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Kids' moods can change as quickly — and with as little warning — as the weather. There are about a million reasons why your child might be pushing you away (or suddenly seem desperate for a snuggle). While the best advice is usually just to wait it out like a thunderstorm, here's a list of some of the more common reasons your child might be acting standoffish and how to respond:
She's had a bad day.
Just like grown-ups, kids have days when all they want to do is crawl under a rock and stay there. While the issues may be less complex than those adults face, disappointment and frustration can bring out the loner in your child. Maybe her best buddy didn't want to play with her at recess or her classmates made fun of her at school. Either way, she doesn't want your hugs or cuddles to make her feel better.
How to respond: Elementary-school kids need space to figure stuff out. Resist the urge to try to fix things with a hug. Instead, say, "I see you've had a rough day. When you're ready for some help, I'll be here."
If you feel bad about her rejection, put yourself in her shoes: If you wanted some alone time to cope with distress or disappointment, wouldn't it drive you crazy if someone was in your face about it?
She's upset with you and doesn't know how to say it.
Kids' emotional lives are complex. Maybe you've been away on a business trip and she missed you but is angry that you were gone. Or perhaps you've spent most of the day with your new baby. Whatever the situation may be, her feelings overwhelm her but she isn't sure how to let you know what's going on.
By this age, children are more aware of the power of rejection — and how to wield it. They've undoubtedly experienced it themselves with their friends. They're also beginning to make judgments about you and your behavior, such as whether a decision you've made is fair or not.
How to respond: If you suspect that there's an underlying reason for your child's rejection, talk to her. Ask her questions in a gentle manner ("Are you feeling like I don't spend enough time with you?") and accept her responses without defensiveness.
It may hurt to hear that she's angry or upset with you — she may say, "You're mean" or "I hate you," for instance — but remember that her feelings aren't permanent. By talking to you, she's trying to make sense of them.
Once the initial wave of anger has subsided, try to get back on track by doing a quiet activity together with no pressure or expectation (such as watching a video or reading a story). That quiet time will help the two of you feel a warm connection again.
She's only rejecting Mommy or Daddy.
She's acting up with you and is just peachy keen with her papa — or vice versa.
How to respond: It's normal for kids to go through phases of clinginess or rejection with each parent, especially if one of you is working outside the home full-time. But if you think your child's change in attitude means something more significant, look at your and your partner's behavior. Do either of you somehow encourage this favoritism?
It could be that without realizing it, you're acting annoyed every time your husband comes home or you're suddenly lavishing your daughter with affection. Does your husband expect your child to run to him with open arms, when it's really more her style to warm up slowly? Ask her if there's anything bothering her.
She may not be the touchy-feely type.
Even if you're very affectionate, your child is her own person and may not have inherited this trait.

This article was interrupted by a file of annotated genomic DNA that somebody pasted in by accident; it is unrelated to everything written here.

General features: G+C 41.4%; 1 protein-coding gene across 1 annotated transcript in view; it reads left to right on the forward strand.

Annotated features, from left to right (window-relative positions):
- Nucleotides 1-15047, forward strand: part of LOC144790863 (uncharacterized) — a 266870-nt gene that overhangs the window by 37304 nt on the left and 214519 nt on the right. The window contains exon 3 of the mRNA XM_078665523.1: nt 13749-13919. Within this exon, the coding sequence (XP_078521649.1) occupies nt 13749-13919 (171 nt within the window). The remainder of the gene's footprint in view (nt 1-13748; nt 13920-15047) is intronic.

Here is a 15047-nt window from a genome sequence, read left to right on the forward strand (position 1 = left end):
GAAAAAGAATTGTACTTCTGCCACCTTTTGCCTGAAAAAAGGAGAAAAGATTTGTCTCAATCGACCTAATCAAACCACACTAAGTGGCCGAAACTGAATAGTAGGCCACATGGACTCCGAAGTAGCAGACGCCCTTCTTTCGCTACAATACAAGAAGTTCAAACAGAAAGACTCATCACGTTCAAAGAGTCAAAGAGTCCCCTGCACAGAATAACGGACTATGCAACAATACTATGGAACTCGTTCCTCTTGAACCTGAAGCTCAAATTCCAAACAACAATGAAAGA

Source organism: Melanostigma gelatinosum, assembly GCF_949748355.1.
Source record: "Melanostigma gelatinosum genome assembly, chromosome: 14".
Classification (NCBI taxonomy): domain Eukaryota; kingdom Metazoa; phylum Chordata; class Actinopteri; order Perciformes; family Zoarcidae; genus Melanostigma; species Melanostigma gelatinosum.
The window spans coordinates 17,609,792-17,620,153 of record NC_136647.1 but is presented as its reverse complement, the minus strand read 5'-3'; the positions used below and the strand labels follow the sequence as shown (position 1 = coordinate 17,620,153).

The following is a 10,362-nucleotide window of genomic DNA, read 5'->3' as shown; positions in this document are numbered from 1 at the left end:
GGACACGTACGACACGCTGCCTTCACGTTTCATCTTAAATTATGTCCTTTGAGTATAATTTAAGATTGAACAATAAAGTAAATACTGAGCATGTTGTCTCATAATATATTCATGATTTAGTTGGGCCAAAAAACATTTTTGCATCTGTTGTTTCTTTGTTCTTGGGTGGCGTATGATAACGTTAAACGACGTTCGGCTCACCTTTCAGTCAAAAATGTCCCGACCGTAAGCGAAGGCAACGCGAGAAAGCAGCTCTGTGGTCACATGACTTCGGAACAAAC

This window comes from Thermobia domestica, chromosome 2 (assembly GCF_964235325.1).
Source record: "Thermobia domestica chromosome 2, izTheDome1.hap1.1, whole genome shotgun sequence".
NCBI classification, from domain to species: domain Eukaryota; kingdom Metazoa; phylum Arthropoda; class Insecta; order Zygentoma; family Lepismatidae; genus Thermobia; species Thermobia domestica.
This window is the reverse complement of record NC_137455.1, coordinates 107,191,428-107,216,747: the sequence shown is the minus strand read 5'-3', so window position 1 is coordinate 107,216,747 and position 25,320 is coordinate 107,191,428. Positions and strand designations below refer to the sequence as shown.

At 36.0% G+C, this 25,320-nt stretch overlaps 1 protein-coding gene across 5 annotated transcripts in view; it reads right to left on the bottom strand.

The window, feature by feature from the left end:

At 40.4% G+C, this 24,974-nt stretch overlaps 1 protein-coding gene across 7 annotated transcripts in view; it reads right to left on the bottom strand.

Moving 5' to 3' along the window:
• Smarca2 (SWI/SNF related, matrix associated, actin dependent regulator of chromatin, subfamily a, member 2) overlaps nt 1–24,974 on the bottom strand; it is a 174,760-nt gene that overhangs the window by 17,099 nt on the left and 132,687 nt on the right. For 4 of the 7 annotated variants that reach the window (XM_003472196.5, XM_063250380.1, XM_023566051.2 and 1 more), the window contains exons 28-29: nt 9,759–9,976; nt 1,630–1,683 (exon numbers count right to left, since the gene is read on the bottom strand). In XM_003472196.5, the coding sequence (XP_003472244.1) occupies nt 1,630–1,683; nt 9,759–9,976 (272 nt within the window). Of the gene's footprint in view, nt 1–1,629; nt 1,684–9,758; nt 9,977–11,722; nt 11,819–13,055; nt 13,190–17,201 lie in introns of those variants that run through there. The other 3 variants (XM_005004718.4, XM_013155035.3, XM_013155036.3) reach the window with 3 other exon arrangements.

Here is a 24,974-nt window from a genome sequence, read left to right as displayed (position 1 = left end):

How to respond: If your child seems distant, you may simply have to accept her for who she is. Instead of acting hurt, let her lead the way when it comes to affection. Chances are that even if she has a more self-reliant temperament, she'll still need a hug or a kiss once in a while — when she's upset or scared, for instance.
Try to read her reactions and — if you think she's open to it — offer her your affection. She'll take you up on it when she's ready.
She's experiencing real anger or distress — and acting out inappropriately.
Some kids can occasionally cross the line, and their rejection becomes physically violent (pushing, hitting, or biting, for example).
How to respond: Even if it isn't especially painful, it's important to take a very definite stand against any sort of violent outburst. Tell your child the behavior is not acceptable and pick a consequence for her actions, like a time-out or taking away a privilege. Then make sure to follow through.
It's also a good idea to talk through what happened — after a cooling-down period and on your child's level. If you think you have any fault in the matter, model taking responsibility and state where you've gone wrong ("I'm sorry I spoke sharply in the supermarket"), what you'll do to repair the problem ("I'm going to try hard not to speak so sharply next time"), and what you expect from your child (talking out her feelings instead of hitting).
At this age your child can handle a discussion about your feelings of disappointment and anger at her outburst, but don't make your feelings the focus of the conversation. Instead, say, "Let's think about forgiving each other for that hard time."
She may not want a physical or public display of affection.
Regardless of your child's temperament, you may need to find different ways to show your affection as she gets older.
How to respond: You can't exactly rush onto the field at soccer practice to plant a wet one on her cheek. But you can develop a secret greeting, share the same joke over and over again, or have a special look that your child knows is reserved just for her. Your child will understand that you adore her, and she'll know where to find you when she's ready to share some physical affection.